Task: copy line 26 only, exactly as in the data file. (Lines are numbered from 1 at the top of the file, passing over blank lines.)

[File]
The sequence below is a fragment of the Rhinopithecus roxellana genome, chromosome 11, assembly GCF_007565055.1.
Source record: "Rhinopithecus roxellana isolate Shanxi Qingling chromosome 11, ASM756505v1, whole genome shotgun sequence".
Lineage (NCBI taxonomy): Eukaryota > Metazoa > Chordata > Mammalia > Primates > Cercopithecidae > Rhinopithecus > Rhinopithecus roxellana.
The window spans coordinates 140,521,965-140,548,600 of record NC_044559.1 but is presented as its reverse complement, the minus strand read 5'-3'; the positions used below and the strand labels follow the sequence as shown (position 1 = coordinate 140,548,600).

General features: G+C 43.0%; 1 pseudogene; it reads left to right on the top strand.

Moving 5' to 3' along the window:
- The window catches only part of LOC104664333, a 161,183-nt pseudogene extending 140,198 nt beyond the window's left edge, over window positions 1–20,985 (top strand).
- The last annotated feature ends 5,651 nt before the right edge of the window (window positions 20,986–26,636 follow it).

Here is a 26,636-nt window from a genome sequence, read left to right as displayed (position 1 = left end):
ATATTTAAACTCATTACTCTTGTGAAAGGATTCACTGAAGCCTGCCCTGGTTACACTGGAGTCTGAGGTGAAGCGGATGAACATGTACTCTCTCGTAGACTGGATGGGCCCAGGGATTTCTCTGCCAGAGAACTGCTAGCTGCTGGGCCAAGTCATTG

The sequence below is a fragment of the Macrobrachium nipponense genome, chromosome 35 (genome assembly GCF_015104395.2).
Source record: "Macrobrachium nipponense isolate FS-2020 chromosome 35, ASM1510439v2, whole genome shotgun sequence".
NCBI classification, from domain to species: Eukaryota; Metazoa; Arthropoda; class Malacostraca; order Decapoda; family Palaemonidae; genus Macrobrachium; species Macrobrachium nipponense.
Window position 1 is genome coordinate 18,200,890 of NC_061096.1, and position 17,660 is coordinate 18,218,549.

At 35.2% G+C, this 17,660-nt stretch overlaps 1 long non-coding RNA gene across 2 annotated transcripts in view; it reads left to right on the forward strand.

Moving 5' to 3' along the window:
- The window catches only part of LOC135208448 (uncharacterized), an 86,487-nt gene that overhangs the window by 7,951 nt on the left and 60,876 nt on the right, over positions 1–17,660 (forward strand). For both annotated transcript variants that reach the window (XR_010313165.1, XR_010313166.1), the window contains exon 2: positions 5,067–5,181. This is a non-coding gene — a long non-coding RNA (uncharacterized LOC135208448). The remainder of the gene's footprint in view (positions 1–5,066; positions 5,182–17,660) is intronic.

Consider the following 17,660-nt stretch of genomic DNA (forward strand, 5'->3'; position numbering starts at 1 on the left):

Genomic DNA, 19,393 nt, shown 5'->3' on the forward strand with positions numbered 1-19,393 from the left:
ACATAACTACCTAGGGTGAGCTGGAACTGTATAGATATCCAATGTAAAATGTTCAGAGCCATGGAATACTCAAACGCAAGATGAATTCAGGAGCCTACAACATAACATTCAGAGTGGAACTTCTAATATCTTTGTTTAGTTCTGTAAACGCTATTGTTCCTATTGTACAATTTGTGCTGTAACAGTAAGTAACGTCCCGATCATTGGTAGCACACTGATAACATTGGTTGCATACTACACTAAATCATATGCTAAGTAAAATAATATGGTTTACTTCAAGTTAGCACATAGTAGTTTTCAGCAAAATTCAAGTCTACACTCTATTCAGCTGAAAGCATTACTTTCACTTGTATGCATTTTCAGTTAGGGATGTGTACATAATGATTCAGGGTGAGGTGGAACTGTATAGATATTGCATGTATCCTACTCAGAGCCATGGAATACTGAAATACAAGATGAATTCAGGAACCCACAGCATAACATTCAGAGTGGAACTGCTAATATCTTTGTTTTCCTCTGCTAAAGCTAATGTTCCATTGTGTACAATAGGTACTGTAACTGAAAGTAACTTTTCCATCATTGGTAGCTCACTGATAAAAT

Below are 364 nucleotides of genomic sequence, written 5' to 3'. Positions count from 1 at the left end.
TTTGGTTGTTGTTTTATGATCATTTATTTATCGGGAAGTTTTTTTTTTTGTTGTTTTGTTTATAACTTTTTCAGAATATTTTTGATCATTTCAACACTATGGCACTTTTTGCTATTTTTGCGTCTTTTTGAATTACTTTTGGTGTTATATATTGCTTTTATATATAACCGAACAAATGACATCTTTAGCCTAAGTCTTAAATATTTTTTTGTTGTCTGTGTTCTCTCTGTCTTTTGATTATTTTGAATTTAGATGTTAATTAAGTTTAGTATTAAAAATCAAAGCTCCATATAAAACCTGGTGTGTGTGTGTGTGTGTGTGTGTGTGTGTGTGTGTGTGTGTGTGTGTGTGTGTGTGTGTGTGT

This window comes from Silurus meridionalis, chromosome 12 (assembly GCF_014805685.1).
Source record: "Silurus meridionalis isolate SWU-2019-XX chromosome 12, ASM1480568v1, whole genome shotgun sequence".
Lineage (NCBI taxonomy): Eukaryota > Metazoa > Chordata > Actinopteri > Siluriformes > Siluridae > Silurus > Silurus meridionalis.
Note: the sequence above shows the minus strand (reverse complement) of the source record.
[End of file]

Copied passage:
Note: the sequence above shows the minus strand (reverse complement) of the source record.